Release Date(s)2014 (May 5, 2020)
Studio(s)N3D Land Films/3D Entertainment Distribution (Shout! Factory)
- Film/Program Grade: B-
- Video Grade: A
- Audio Grade: B
- Extras Grade: B-
In the early hours of Tuesday, June 6th, 1944, Allied forces staging in the UK launched the largest scale military invasion in human history on the beaches of Normandy, France, breaching the Nazi’s vaunted Atlantic Wall fortifications to begin a multi-year campaign to retake Europe and free it from domination by Adolf Hitler and his German war machine. Over 24,000 airborne paratroopers were delivered by aircraft to positions behind enemy lines, supported by a force of 156,000 ground troops landed by a naval convoy of nearly 7,000 vessels. By the time the day was done, the Battle of Normandy had only just begun, but the Allies had gained a firm foothold in France, at the cost of more than 4,400 lives (it’s believed the Germans lost another 9,000 soldiers that day). The invasion marked a turning point in world history. And D-Day: Normandy 1944 recounts the events of that day in detail.
Produced in 3-D for IMAX exhibition and directed by documentary filmmaker Pascal Vuong, D-Day: Normandy 1944 is a French production mounted to honor the 75th anniversary of the D-Day landings in 2014. One of the challenges faced by any such production is the fact that nearly all of motion picture film footage and still photography taken on the actual day was lost when a junior officer accidentally dropped a bag containing the undeveloped reels into the English Channel. So Vuong and his team compensated for this by shooting modern 5K digital footage (using Red Epic and Sony F65 cameras), combined with still photography, period artwork, animated maps, and extensive 2-D and 3-D animation. Narrated by veteran NBC newsman Tom Brokaw, the resulting 43-minute documentary provides a blow-by-blow account of the invasion, from planning to completion. It’s a bit dry, but it certainly achieves its goal of giving you the details and a sense of the day.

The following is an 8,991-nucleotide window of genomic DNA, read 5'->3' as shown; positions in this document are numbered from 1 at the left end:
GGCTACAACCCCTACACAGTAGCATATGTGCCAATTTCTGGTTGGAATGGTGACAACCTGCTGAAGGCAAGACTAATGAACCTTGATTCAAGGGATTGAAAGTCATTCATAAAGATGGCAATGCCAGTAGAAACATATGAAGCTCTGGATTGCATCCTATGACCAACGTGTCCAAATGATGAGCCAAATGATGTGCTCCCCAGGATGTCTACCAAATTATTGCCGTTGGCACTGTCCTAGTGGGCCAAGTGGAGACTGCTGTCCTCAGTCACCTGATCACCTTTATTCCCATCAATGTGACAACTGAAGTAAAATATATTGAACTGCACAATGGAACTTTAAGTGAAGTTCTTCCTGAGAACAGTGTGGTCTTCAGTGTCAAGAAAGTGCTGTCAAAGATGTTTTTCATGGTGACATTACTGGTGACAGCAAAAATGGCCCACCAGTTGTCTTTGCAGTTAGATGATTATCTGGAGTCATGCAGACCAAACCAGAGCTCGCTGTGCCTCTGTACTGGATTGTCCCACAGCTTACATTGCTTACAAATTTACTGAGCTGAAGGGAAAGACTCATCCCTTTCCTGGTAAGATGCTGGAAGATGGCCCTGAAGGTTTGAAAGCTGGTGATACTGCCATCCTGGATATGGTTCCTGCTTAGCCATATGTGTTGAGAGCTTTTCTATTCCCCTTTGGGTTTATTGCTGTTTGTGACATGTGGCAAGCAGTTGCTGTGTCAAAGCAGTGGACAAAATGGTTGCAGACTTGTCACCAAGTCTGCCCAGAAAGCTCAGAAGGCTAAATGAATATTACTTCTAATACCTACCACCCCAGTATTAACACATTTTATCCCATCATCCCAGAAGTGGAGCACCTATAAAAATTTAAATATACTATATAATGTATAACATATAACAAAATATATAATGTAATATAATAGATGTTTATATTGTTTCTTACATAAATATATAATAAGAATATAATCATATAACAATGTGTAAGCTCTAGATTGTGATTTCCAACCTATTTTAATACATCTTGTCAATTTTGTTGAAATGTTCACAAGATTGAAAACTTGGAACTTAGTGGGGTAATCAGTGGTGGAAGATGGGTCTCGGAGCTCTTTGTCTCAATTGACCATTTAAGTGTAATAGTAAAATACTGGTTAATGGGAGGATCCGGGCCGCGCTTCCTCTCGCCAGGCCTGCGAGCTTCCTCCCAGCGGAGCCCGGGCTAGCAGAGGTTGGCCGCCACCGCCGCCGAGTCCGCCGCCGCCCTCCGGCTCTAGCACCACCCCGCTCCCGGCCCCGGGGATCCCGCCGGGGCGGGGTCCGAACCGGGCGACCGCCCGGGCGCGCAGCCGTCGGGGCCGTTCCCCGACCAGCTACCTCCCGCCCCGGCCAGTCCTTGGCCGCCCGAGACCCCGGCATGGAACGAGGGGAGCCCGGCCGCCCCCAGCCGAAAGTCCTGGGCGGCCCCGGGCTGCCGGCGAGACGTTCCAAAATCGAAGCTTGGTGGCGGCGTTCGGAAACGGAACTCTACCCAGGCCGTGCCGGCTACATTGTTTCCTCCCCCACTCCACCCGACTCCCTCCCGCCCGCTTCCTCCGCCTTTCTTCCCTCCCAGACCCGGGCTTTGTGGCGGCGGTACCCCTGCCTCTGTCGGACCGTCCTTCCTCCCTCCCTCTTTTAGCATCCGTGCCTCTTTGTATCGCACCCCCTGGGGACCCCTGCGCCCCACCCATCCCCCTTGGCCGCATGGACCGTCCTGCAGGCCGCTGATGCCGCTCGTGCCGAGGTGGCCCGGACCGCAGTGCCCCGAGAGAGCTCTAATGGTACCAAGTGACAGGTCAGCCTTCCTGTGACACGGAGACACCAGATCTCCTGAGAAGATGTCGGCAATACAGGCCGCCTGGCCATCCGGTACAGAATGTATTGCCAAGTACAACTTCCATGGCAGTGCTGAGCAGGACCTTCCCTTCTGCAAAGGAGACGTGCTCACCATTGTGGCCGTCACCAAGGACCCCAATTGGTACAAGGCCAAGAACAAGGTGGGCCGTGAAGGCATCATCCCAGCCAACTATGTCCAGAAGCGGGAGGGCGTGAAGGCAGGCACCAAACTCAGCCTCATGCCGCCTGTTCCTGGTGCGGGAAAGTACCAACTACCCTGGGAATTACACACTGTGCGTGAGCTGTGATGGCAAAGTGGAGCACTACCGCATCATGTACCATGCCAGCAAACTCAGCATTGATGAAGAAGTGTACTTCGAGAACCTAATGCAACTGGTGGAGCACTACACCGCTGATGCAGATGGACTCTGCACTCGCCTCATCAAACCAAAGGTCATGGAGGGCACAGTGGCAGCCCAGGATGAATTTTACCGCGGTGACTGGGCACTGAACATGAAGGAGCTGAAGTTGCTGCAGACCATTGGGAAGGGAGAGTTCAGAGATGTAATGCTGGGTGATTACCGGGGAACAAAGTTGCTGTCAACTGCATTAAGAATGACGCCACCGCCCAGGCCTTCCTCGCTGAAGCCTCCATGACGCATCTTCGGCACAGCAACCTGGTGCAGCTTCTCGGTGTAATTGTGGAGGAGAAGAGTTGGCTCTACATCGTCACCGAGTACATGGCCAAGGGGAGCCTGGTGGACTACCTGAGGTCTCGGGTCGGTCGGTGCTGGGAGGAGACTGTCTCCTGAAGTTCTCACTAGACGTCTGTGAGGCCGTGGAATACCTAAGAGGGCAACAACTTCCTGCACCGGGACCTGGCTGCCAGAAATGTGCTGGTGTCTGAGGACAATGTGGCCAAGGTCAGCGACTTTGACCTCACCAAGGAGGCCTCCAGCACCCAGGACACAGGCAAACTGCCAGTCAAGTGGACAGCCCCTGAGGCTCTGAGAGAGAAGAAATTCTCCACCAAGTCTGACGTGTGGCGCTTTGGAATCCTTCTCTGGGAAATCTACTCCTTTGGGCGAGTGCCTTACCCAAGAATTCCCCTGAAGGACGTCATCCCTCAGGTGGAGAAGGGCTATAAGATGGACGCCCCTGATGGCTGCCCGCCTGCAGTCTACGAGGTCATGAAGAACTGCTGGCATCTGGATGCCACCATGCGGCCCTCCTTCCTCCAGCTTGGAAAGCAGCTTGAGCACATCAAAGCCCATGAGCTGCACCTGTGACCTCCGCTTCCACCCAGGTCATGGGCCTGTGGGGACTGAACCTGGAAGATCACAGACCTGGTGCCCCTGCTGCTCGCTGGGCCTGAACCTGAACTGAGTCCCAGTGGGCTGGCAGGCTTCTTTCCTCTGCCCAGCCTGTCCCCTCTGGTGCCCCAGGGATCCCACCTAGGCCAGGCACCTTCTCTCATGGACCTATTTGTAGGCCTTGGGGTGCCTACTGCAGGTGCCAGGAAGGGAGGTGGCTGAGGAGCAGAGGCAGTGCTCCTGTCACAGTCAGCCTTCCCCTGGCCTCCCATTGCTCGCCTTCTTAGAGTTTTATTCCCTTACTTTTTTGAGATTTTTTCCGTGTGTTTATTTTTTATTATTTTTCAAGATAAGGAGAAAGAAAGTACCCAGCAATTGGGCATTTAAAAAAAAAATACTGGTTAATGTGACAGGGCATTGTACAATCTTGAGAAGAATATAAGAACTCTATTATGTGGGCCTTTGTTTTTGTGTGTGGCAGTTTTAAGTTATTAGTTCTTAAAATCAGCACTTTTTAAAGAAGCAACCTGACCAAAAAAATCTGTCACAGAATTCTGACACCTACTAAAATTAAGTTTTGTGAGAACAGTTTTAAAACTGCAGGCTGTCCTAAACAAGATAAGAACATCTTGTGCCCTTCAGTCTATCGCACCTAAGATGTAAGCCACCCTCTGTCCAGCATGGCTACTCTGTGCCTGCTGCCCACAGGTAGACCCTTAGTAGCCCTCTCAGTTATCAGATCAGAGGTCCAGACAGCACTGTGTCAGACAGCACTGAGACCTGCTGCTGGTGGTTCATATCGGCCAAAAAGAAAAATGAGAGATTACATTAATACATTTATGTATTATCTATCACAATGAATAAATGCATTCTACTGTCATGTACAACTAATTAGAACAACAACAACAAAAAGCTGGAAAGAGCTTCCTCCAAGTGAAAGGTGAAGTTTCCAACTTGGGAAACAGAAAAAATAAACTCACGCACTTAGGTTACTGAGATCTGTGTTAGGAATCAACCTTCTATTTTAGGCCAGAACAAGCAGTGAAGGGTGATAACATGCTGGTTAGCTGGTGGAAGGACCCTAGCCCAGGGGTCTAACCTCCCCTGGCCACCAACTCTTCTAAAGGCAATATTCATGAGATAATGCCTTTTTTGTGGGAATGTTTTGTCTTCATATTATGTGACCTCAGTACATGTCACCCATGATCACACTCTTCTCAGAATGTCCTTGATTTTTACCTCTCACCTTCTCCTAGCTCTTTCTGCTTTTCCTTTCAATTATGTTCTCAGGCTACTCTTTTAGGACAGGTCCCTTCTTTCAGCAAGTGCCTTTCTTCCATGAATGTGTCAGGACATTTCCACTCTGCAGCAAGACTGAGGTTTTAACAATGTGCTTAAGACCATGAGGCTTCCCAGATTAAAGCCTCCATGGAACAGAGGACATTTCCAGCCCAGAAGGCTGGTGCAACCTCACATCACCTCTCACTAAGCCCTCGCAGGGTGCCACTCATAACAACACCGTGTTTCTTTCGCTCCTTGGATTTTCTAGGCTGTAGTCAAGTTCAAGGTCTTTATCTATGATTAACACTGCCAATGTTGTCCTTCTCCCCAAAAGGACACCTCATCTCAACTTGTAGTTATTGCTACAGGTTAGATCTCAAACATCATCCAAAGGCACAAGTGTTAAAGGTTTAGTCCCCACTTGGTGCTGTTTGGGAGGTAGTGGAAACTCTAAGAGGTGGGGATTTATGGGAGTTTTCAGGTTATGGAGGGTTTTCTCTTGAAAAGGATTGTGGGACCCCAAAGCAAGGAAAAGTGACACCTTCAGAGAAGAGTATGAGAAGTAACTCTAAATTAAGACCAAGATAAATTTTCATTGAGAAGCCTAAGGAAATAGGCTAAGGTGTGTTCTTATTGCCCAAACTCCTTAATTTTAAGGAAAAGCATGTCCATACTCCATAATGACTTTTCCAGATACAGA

Shout! Factory presents the film on 4K Ultra HD in the 1.78:1 (cropped from the 1.43:1 IMAX frame), with HDR10 and HDR10+ high dynamic range and audio in English and French 5.1 DTS-HD MA format (optional English subtitles are also available). The video quality is excellent, exactly what you’d expect from a film produced for large format presentation. The HDR grade is restrained; colors are bold, contrast is natural, and overall image detail is excellent, though some of the CG animation looks a little dated—more like what you’d expect to see in a videogame than photo-real. The audio quality is quite good too, with atmospheric surround staging and a bit of panning here and there. Clarity is impressive and there’s nice bass, though the mix doesn’t really dazzle. Music for the film is provided by the London Symphony Orchestra.
The package includes the film on both 4K Ultra HD and Blu-ray (note that the 3-D version is not included). Both discs include the following extras (all in HD and 1.78:1 except where noted):
- Interview with director Pascal Vuong (6:40)
- Interview with narrator Tom Brokaw (2:24)
- Interview with historical advisor Peter Herrly (3:51)
- Behind-the-Scenes: Normandy (4:05)
- Behind-the-Scenes: Sand Animation (2:29)
- Behind-the-Scenes: Music (5:46)
- D-Day 1944 Promo (3:37)
- D-Day 1944 Trailer (1:36)
- Normandy Today (SD – 1.33:1 – 23:13)
- The D-Day Museum (SD – 1.33:1 – 4:37)
It’s mostly EPK style content, worth one viewing but probably not a second. Of particular note is the Normandy Today footage (shot on SD video back in the analog era) that’s just a compilation of atmosphere shots taken all around Normandy—amid villages, on the beaches, and around the various landmarks, etc. There’s also an SD promo for the D-Day Museum in New Orleans.
Those looking for a deeper dive on the day’s events might be better served by watching Ken Burns’ 2007 documentary series The War. And for a vivid dramatic account, Steven Spielberg’s Saving Private Ryan (1998) and HBO’s Band of Brothers miniseries (2001) are more compelling and engaging. There’s also not really all that much value here for fans of 4K Ultra HD. Still, students of history and of World War II in particular will find much to appreciate in D-Day: Normandy 1944. So for them at least, the film is recommended.
- Bill Hunt